This survey was based on an earlier study design, co-developed by one of the researchers in order to study experiences of depression (see Matthew Ratcliffe, Experiences of Depression: A Study in Phenomenology, Oxford University Press, 2015).

To formulate the study questions, the researchers identified themes that are prominent in published first-person accounts of grief and, in particular, those aspects of grief that were frequently identified as bewildering and difficult to understand. Consistent themes included changes in the experience of self, body, world, time, change, reality, and interpersonal connection. The researchers were also guided by work in the phenomenological tradition of philosophy, where such themes are similarly prominent.

Questions were designed to investigate experiences of grief in a non-leading way. Participants were invited to provide free-text responses to these questions and to write as much or as little as they liked. The data collected was then employed to inform ongoing philosophical studies of grief undertaken by the researchers. It is also anticipated that the results will be of use to other researchers, in a variety of disciplines, who are working on grief.

The survey was made openly available on the online platform Qualtrix, and the link to it was disseminated widely via social media channels such as Twitter and Facebook. Anyone over the age of eighteen who identified as currently or previously experiencing grief over the death of a person was invited to complete it. The link was also shared by charities such as Cruse Bereavement Care and support groups such as Way Up.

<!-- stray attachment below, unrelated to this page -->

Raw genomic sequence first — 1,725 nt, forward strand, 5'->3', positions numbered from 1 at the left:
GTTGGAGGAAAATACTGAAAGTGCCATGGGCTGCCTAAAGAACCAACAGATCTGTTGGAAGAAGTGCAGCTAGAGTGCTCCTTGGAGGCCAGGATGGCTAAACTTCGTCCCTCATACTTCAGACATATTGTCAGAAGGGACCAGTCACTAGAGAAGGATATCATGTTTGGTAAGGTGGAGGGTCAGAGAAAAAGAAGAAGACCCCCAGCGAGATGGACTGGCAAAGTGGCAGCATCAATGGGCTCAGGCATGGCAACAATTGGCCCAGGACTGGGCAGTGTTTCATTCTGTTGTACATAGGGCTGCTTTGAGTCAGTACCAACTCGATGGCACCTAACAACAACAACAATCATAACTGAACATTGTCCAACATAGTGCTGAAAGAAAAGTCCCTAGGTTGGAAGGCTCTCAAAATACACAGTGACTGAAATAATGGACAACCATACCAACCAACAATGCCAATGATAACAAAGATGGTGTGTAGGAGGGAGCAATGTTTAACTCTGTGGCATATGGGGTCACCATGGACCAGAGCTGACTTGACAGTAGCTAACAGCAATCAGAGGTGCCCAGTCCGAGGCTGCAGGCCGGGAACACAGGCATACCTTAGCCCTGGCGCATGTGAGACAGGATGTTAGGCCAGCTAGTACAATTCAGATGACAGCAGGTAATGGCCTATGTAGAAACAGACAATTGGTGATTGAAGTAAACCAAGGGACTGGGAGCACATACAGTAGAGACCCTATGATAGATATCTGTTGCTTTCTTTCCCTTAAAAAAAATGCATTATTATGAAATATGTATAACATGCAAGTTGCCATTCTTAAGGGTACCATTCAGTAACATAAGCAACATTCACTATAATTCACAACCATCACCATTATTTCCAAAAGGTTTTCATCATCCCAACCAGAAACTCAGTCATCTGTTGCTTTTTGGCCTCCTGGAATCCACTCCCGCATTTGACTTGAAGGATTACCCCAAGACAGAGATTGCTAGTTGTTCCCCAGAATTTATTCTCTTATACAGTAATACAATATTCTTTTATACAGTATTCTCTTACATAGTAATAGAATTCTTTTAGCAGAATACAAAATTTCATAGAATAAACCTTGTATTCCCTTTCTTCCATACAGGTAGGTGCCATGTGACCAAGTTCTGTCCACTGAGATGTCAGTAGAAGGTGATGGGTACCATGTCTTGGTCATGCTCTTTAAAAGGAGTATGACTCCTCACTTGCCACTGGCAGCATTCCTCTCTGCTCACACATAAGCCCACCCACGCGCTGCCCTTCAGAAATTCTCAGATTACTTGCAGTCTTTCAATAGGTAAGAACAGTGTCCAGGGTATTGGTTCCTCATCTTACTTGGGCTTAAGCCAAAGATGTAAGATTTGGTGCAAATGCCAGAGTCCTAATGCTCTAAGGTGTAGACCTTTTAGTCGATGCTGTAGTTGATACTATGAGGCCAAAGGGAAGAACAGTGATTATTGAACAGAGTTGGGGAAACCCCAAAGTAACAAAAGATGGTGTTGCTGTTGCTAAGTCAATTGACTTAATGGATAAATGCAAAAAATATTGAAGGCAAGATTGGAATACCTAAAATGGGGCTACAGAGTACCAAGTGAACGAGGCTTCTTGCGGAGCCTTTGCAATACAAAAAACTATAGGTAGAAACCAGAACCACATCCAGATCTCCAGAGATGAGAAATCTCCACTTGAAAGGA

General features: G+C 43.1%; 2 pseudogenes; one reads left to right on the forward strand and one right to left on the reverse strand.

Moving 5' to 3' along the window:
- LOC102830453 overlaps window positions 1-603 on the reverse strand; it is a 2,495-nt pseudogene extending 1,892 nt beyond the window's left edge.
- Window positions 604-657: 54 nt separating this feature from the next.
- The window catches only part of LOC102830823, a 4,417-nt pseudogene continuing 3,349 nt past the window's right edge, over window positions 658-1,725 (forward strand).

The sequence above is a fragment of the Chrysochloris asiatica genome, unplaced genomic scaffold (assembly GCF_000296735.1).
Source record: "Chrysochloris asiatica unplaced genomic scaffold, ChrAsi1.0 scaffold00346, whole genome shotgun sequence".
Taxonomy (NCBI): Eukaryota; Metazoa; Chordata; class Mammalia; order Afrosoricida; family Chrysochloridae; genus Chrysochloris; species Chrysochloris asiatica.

Although UK-based respondents were not specifically targeted, the survey was conducted by UK-based researchers and shared predominantly by individuals, charities and support groups within the UK. Thus, most participants were UK nationals. Other nationalities listed were United States/American (13), Dutch (4), German (4), Irish (2), Australian (2), Swedish (1), New Zealand (1), Polish (1), and Ghanaian (1). There was a bias towards female respondents. In total, 240 respondents identified as female and only 25 as male. All participants identified as either female or male; none chose to self-describe. A total of 173 participants reported an ongoing experience of grief, while 92 reported a past experience.